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US soldiers feel new sense of urgency in Afghanistan war

The prevailing attitude among US soldiers is that while their remaining time on the ground may be limited, they have plenty of time to prepare Afghan forces to adequately replace them.

Staff Sgt. Joshua White (c.), Command Sgt. Maj. John Troxell (l.), and Brigade Sgt. Maj. Mike Boom (r.) observe a joint patrol of US Army and Afghan National Army soldiers and Afghan police in Paktika province, Afghanistan, on Monday.

Matt Ford/AP

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If there’s one place in Afghanistan where America’s counterinsurgency doctrine appears to be working, it’s in a remote corner of Paktika province about 10 miles from the border with Pakistan.

When Gen. David Petraeus took control of US forces in Iraq in 2007 he implemented the doctrine, which relied on separating the insurgency from the civilian population and building infrastructure and local government to prevent militants' return. It was soon adopted by US forces in Afghanistan as well, and some glimmers of success are beginning to emerge.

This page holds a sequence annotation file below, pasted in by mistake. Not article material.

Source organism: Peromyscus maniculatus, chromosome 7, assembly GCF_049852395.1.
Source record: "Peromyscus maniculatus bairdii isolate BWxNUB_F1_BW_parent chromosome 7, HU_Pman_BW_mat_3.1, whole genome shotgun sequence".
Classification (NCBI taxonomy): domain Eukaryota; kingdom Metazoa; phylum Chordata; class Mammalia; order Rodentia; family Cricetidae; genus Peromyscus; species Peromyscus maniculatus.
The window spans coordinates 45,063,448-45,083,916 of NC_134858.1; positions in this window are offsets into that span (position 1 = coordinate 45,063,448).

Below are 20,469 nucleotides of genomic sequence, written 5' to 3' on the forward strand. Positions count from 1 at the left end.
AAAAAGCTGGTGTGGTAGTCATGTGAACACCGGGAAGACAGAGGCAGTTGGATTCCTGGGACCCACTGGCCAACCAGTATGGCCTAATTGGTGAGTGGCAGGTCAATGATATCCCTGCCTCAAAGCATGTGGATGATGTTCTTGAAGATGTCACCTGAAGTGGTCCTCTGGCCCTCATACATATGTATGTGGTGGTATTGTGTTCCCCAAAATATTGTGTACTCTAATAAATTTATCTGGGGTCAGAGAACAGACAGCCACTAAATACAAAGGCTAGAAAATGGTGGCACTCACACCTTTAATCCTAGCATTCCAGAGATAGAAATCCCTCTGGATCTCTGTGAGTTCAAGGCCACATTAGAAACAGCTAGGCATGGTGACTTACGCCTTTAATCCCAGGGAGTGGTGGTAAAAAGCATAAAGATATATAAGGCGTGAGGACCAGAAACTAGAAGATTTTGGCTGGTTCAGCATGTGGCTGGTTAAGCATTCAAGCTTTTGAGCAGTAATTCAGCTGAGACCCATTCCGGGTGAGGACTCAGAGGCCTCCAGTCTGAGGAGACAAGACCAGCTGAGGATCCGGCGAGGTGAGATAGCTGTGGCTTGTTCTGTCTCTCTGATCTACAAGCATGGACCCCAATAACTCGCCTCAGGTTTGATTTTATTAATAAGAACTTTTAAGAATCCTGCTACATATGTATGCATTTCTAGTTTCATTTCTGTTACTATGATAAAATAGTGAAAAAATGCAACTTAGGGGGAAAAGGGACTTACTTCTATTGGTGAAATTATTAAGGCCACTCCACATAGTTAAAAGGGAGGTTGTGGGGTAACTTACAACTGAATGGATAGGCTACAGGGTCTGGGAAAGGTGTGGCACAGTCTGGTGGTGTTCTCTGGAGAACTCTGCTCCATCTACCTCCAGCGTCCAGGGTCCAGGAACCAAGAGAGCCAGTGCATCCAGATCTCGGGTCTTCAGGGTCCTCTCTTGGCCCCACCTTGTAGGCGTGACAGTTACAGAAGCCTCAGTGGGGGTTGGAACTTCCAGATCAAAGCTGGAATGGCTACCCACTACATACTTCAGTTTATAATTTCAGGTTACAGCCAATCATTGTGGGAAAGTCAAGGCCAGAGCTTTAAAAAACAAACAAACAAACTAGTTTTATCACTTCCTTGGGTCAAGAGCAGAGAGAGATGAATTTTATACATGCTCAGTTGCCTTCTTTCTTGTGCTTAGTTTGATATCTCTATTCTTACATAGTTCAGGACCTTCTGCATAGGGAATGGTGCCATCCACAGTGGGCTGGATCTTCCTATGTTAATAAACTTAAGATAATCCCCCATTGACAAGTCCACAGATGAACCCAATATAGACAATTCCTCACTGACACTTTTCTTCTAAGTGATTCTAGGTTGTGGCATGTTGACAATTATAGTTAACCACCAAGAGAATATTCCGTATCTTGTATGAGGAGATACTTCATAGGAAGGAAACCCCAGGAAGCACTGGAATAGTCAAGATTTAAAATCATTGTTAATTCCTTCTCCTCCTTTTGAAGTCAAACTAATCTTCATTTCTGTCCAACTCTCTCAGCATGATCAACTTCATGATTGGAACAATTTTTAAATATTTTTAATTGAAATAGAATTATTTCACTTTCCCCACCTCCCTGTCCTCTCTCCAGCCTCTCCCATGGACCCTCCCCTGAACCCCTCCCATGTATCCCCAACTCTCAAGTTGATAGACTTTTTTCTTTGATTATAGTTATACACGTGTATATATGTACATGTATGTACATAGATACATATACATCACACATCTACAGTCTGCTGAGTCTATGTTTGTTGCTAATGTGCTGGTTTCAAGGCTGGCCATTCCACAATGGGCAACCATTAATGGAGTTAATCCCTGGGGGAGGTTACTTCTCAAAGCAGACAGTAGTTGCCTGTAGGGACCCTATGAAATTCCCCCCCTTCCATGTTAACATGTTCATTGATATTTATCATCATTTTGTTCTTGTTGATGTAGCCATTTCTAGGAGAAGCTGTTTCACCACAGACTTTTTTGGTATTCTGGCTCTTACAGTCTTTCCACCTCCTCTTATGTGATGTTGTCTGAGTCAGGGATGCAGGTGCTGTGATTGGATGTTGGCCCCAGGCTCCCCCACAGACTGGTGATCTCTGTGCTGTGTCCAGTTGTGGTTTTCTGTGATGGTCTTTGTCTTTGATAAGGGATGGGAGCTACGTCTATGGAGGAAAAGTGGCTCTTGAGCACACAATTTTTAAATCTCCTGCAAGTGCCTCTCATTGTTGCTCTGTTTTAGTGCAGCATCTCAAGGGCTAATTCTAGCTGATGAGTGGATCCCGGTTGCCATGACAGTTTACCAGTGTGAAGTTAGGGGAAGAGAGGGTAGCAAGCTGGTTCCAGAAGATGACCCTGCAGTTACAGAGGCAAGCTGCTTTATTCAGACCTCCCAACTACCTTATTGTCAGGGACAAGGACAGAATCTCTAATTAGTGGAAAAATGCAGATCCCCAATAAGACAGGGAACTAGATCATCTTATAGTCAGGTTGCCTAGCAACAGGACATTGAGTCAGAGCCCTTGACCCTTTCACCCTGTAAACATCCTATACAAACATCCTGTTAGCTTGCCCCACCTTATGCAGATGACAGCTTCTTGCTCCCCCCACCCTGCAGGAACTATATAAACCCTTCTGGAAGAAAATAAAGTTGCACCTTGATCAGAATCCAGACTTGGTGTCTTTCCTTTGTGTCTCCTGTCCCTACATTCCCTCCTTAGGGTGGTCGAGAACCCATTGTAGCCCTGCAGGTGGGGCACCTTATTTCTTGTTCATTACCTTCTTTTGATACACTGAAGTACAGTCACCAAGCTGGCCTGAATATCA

However, with the 10-year anniversary of the war on Oct. 7 and the troop drawdown already begun, the question may not be whether the US can succeed, but if they have enough time to succeed.

During the past two years, US forces have managed to secure Paktika’s Zerok district and begin building up the local government. Now they’re just beginning to expand efforts into the neighboring Naka District. Despite nearly daily attacks on US troops in Naka until mid-September, among those tasked with securing it, there’s much optimism.

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